HR Management & Compliance

Counting FMLA Leave is Different When an Employee Works Overtime

By Dennis J. Merley

Calculating and counting an employee’s 12 weeks of Family and Medical Leave Act (FMLA) leave is usually a pretty clear-cut matter. However, the math can get complicated when the employee regularly works overtime and has to miss some of the extra shifts because of intermittent FMLA leave.

Fortunately, a recent decision from the U.S. 8th Circuit Court of Appeals—which covers Arkansas, Iowa, Minnesota, Missouri, Nebraska, North Dakota, and South Dakota—provides a helpful road map for navigating the issue of calculating FMLA leave for employees regularly working overtime.

Employee exhausts FMLA leave and gets fired

The case involved Bridgestone Americas Tire Operations, whose continuous production regularly requires a great deal of overtime. Employees are allowed to express interest in working an overtime shift, and if they are selected for the shift, they must report to work or incur an “incident of absence” under the company’s attendance policy. If an employee misses an overtime shift because of FMLA leave, no absence is incurred, but the hours are deducted from his FMLA leave balance.

Lucas Hernandez was approved for intermittent FMLA leave to care for his son, who suffers from asthma. In a 9-month span in 2011 and 2012, Hernandez missed work 54 times, including six overtime shifts. Most (but not all) of the absences were attributed to FMLA leave.

On July 10, 2012, Bridgestone informed Hernandez that he had exhausted his 12-week FMLA allotment. Therefore, when he missed overtime shifts on July 11 and 12, the absences were counted against him, even though they would have counted as FMLA leave had he not exhausted his allotment. As a result, he was issued steps two and three of the company’s progressive discipline system.

When Hernandez failed to report for his regular shifts from July 13 to July 15—again because of his son’s illness—he progressed to the fourth disciplinary step, termination. He then sued Bridgestone under various legal theories, including interference with his FMLA rights.

How voluntary overtime becomes mandatory

The trial court ruled in favor of Hernandez on his FMLA claim, concluding that since employees are allowed to choose whether to work overtime, his extra shifts were voluntary. According to a U.S. Department of Labor (DOL) regulation, voluntary overtime hours missed because of FMLA leave may not be deducted from an employee’s FMLA leave balance. Therefore, Hernandez should still have had FMLA leave available at the time he was terminated for absenteeism.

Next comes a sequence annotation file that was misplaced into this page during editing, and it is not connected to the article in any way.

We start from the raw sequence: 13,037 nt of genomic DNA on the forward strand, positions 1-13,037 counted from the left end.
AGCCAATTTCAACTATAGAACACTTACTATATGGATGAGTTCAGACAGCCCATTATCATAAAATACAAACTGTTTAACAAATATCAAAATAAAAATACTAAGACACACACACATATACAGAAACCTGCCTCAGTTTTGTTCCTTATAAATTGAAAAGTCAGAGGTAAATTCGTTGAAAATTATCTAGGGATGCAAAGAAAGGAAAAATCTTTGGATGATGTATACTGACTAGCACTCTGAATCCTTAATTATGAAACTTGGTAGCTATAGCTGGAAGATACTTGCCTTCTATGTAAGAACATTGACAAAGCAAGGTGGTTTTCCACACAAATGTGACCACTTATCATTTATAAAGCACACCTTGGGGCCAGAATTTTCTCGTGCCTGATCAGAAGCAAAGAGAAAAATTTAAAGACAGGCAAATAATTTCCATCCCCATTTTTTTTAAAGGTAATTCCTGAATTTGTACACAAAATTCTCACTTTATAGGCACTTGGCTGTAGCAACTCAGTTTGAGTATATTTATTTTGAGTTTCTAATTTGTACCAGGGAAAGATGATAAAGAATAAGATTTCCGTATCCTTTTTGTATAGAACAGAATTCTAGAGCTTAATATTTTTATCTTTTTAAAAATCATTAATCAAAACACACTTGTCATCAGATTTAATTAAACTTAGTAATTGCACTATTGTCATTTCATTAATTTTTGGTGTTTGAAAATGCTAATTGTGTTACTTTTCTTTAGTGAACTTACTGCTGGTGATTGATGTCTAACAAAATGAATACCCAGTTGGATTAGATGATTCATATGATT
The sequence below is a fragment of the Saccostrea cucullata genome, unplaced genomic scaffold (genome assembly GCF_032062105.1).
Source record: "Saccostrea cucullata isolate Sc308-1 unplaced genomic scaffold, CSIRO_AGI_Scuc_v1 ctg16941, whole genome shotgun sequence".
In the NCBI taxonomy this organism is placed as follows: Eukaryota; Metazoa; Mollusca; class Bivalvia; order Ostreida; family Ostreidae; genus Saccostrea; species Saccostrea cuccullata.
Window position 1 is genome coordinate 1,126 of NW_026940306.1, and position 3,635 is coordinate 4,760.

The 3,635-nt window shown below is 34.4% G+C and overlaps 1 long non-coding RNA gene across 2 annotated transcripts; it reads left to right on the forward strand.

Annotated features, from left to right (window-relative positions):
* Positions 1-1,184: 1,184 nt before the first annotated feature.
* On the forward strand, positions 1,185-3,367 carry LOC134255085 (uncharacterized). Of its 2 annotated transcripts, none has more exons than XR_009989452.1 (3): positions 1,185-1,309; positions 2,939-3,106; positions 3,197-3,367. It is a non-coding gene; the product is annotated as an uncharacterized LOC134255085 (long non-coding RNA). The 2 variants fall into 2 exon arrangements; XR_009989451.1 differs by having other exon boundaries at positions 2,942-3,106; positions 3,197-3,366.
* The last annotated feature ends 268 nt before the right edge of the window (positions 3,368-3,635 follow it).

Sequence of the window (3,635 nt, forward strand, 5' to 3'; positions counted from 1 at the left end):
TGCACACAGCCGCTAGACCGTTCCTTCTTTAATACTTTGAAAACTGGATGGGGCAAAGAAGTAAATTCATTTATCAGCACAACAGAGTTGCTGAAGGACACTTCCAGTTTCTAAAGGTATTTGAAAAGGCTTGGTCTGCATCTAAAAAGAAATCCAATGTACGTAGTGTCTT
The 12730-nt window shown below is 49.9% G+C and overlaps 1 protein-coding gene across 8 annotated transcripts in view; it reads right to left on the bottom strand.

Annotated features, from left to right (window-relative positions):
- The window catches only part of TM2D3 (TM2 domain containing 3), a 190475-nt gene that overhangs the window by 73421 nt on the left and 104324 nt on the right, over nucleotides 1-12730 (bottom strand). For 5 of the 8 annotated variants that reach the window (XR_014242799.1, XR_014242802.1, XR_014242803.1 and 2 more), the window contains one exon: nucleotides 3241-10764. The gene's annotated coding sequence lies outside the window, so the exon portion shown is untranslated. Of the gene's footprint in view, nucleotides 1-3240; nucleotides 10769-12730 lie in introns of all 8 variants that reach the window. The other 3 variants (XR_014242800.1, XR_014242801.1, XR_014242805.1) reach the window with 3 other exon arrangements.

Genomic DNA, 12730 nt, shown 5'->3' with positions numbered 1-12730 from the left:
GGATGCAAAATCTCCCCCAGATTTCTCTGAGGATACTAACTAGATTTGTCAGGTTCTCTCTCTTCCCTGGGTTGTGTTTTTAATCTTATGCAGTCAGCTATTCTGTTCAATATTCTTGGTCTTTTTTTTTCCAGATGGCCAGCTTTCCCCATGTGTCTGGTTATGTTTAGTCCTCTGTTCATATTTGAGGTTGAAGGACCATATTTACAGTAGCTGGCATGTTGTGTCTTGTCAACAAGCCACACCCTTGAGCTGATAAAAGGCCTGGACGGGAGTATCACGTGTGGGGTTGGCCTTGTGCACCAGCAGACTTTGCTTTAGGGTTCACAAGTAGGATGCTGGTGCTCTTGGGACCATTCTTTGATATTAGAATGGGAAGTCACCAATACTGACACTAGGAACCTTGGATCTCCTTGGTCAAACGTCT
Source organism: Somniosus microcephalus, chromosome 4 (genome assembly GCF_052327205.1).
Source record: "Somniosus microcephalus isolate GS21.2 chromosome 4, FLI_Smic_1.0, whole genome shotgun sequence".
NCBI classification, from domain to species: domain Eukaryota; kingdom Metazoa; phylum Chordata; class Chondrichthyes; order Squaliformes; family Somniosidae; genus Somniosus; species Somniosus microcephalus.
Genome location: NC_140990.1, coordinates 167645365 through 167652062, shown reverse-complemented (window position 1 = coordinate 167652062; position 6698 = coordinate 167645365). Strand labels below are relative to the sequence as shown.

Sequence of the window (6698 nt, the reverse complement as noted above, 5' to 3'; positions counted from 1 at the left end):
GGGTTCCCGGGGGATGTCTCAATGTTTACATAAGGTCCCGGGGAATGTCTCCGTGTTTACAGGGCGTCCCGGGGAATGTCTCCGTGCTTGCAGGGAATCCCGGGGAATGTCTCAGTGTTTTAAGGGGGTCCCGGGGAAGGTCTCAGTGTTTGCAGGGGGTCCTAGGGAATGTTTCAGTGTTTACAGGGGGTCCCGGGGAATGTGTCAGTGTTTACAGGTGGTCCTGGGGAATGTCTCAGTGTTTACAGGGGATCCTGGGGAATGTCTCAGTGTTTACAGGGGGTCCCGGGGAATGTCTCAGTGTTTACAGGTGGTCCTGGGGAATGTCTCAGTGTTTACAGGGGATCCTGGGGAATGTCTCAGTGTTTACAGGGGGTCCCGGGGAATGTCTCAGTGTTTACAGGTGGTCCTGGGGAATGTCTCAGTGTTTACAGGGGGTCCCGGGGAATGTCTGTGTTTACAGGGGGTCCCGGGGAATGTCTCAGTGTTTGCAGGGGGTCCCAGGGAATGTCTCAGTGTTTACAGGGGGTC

Bridgestone appealed the judgment to the 8th Circuit, which flat-out disagreed with the trial court on the voluntary nature of the overtime. The court noted that once an employee is selected to work an overtime shift, he is required to do so or face disciplinary action. That requirement turns a voluntary decision into a mandatory obligation. Therefore, it was appropriate for Bridgestone to deduct Hernandez’s missed overtime hours from his FMLA entitlement.

Employers must predict the future—here’s how

So the FMLA deductions were proper and Hernandez’s termination stands, right? Not exactly. Even though the missed mandatory overtime hours could be deducted from Hernandez’s FMLA balance, the appeals court declared that he had not been properly credited with enough FMLA leave in the first place because the expected overtime was not taken into account.

The court explained that the DOL “intended for hours missed for FMLA-qualifying reasons to be deducted from the employee’s FMLA-leave entitlement only if those hours were included in the employee’s leave allotment.” In other words, if the overtime was considered part of Hernandez’s regular schedule for purposes of deducting FMLA leave, it also had to be considered when determining how much FMLA leave he would be granted in the first place.

The company argued that overtime varied and it was never able to predict with precision how much overtime Hernandez would work. Therefore, it was impossible to determine how much FMLA leave he should receive. The court disagreed, noting that the DOL had already provided for that situation in a regulation stating:

If an employee’s schedule varies from week to week to such an extent that an employer is unable to determine with any certainty how many hours the employee would otherwise have worked (but for the taking of FMLA leave), a weekly average of the hours scheduled over the 12 months prior to the beginning of the leave period (including any hours for which the employee took leave of any type) would be used for calculating the employee’s leave entitlement.

As a result, Hernandez should have been credited with more FMLA leave than he actually received because his regular schedule included the anticipated overtime hours. Had that been done, he would still have had some FMLA leave left, and he would not have been subject to termination for his final absences.

Thus, the court affirmed the judgment in Hernandez’s favor for reasons that were very different from what might have been expected based on the lower court’s ruling. Hernandez v. Bridgestone Americas Tire Operations LLC (8th Circuit, May 13, 2016).

Bottom line

This decision makes very clear that mandatory overtime needs to be counted when determining how much FMLA leave an employee can take in a 12-month period. After all, if an employee regularly works an extra 10 percent of an ordinary week, he would be entitled to an additional 10 percent of FMLA leave, too. Counting hours ahead of time is far better than counting back pay after the fact.

Dennis J. Merley is an editor of Minnesota Employment Law Letter.